Day of the Dead in Mexico


As I was cheering and dancing at the last Dia de los Muertos (Day of the Dead) celebrations in Puerto Vallarta’s super fun Zona Romantica, (check for new listings soon in this destination), I could not stop wondering how people in Mexico came to celebrate this date and how a whole pop culture around the world which erupted from it.The Day of the Dead - Catrina Makeup

The Day of the Dead celebration has deep roots in Mexican culture, dating back many centuries to Aztec times. It was the celebration of the goddess Mictecacihuatl (the word comes becomes much easier to say after 3 tequilas), the Queen of the Underworld and ruler of the afterlife. This festival originally took place at the beginning of summer but after the Spanish conquest, it was merged with the Roman Catholic  celebrations of All Saints Eve, All Saints Day and All Souls Day.

Typical Day of the Dead AlterSo, in the modern day context, the Day of the Dead celebration starts on the 31st of October, when cute little kids go around “trick or treating”. Then, it evolves into the 1st of November, where families visit the graves of their ancestors and clean them or place fresh flowers on them. In Mexico, altars are built and graves are pimped up to authentic art forms. Finally, it quietly subsides on the 2nd, when everybody goes home and prepares for the next one.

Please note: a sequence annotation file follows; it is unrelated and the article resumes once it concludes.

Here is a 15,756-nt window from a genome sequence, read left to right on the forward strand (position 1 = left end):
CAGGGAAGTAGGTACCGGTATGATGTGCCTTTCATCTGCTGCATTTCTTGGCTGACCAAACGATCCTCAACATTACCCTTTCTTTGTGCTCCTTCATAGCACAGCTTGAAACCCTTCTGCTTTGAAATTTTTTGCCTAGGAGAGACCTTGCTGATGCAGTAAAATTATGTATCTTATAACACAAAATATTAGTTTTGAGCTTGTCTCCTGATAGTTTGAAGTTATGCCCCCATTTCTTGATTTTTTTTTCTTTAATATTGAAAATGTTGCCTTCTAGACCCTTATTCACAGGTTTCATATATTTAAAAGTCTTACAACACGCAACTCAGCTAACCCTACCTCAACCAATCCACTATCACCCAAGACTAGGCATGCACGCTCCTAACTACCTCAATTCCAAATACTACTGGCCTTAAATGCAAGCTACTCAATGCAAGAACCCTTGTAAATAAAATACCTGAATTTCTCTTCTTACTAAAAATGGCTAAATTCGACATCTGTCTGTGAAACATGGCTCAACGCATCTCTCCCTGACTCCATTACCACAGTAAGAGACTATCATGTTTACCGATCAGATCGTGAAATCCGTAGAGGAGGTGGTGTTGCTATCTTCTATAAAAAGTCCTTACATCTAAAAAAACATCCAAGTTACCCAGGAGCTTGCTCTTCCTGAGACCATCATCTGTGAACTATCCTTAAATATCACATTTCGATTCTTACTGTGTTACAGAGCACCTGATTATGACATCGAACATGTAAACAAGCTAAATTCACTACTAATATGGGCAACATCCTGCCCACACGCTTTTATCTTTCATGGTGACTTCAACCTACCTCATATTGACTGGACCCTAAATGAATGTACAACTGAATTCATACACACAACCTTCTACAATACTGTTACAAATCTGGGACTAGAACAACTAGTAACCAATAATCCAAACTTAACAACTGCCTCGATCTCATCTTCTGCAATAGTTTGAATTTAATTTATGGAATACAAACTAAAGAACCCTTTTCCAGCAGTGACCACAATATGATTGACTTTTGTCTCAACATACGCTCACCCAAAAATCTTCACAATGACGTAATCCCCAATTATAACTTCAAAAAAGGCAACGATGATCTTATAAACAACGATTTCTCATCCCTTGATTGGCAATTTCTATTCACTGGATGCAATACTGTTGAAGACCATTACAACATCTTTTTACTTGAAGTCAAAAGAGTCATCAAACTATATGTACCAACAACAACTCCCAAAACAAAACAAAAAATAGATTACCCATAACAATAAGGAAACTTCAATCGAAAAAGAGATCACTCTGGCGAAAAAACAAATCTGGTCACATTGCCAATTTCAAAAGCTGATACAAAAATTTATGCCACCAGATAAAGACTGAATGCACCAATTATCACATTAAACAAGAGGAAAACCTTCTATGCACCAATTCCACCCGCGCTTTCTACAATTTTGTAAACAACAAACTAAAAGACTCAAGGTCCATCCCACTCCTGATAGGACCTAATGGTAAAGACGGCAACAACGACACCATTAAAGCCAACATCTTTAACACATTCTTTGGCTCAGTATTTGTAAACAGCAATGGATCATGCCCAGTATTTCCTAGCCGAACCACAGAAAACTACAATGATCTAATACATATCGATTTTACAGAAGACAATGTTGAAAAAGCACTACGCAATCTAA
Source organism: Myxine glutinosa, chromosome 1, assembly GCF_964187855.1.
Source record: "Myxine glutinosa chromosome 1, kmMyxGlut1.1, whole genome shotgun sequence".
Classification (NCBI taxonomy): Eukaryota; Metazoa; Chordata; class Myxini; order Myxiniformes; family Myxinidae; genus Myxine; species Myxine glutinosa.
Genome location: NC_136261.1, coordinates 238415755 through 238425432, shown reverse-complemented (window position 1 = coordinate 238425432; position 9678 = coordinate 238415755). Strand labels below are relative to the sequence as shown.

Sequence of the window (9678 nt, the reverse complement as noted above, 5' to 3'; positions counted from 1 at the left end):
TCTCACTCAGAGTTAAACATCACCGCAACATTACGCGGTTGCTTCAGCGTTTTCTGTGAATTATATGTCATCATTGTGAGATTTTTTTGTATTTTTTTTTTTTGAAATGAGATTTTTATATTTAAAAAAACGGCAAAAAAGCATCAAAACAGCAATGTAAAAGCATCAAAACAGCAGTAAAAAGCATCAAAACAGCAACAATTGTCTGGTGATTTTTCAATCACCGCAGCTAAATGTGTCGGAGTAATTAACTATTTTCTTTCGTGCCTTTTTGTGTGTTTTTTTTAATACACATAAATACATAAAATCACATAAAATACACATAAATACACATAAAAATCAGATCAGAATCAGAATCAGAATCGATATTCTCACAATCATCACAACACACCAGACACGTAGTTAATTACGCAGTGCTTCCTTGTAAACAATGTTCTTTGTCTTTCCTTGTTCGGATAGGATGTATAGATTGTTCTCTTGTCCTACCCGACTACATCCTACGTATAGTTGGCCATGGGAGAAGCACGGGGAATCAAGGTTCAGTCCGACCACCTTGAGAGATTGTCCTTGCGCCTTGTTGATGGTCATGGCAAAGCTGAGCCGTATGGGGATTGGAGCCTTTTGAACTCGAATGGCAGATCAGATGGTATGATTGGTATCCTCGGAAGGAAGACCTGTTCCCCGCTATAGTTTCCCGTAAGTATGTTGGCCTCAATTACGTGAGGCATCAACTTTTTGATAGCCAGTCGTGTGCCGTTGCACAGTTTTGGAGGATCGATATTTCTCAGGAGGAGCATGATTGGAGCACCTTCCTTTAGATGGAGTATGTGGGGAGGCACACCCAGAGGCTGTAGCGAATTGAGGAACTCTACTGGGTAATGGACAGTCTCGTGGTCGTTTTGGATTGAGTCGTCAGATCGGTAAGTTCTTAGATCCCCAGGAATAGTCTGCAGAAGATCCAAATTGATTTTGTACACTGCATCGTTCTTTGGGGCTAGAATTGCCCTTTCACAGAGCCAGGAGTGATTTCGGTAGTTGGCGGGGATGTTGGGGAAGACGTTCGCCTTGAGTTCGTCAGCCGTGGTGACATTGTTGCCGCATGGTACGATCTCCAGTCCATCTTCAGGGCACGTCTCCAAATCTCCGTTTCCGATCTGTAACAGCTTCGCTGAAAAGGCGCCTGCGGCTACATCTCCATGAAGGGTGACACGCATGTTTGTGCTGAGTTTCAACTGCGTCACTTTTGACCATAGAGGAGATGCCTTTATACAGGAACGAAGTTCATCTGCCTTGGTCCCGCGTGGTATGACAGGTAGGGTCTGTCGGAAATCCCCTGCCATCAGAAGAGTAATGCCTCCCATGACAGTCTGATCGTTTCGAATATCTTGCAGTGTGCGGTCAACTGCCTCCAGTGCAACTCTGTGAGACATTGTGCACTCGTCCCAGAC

What is there to complain about? Here are three great excuses to celebrate all those who led us to our faith, all saints famous and obscure and all those who have departed. The ceremony is particularly interesting because, besides the spiritual meaning, it also acquired a very fun twist…

In other words, if there are between 800 and 10,000 Saints… and if you must celebrate them all… considering that 9 drops fill one teaspoon and 5cl (the standard portion for a shot in Mexico) equals 5 teaspoons – you need 18 shots to start celebrating only the 800 most common saints. If you’re celebrating the  famous and the obscure, well, there is really no limit to your celebration. And you have the perfect excuse!

My advice is, enjoy the rich and colorful tradition, eat the Pan de Muertos and the sugar skulls, appreciate the beautiful altars and toast the night away!

Viva Mexico!

— Miguel C

Miguel Neves de Carvalho

Bon vivant, gastronome and all-around great guy – Miguel Neves de Carvalho brings you the best of what Punta Mita and the surrounding area have to offer. His passions include polo, horse riding, rugby, cigars and most recently … golf.

Miguel lives in Punta Mita with his youngest son, his fiancée, Lisa, and his two dogs “Tanqueray” and “Tonica”.

He started Punta Mita-Rentals in 2012.

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